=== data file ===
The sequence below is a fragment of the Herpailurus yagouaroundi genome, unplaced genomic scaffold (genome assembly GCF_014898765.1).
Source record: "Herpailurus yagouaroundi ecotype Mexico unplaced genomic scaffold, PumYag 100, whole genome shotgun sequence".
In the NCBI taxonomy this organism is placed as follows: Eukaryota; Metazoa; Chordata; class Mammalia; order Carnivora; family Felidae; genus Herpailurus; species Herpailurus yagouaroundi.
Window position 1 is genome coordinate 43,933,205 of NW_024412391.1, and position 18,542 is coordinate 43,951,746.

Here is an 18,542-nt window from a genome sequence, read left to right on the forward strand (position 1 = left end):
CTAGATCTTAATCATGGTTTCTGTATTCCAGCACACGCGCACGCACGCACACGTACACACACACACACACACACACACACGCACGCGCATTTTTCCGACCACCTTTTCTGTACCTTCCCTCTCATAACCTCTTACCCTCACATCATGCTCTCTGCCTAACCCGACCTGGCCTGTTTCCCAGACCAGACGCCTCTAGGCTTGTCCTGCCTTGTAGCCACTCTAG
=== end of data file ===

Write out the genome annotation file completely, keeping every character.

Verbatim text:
The sequence below is a fragment of the Herpailurus yagouaroundi genome, unplaced genomic scaffold (genome assembly GCF_014898765.1).
Source record: "Herpailurus yagouaroundi ecotype Mexico unplaced genomic scaffold, PumYag 100, whole genome shotgun sequence".
In the NCBI taxonomy this organism is placed as follows: Eukaryota; Metazoa; Chordata; class Mammalia; order Carnivora; family Felidae; genus Herpailurus; species Herpailurus yagouaroundi.
Window position 1 is genome coordinate 43,933,205 of NW_024412391.1, and position 18,542 is coordinate 43,951,746.

Here is an 18,542-nt window from a genome sequence, read left to right on the forward strand (position 1 = left end):
CTAGATCTTAATCATGGTTTCTGTATTCCAGCACACGCGCACGCACGCACACGTACACACACACACACACACACACACACGCACGCGCATTTTTCCGACCACCTTTTCTGTACCTTCCCTCTCATAACCTCTTACCCTCACATCATGCTCTCTGCCTAACCCGACCTGGCCTGTTTCCCAGACCAGACGCCTCTAGGCTTGTCCTGCCTTGTAGCCACTCTAG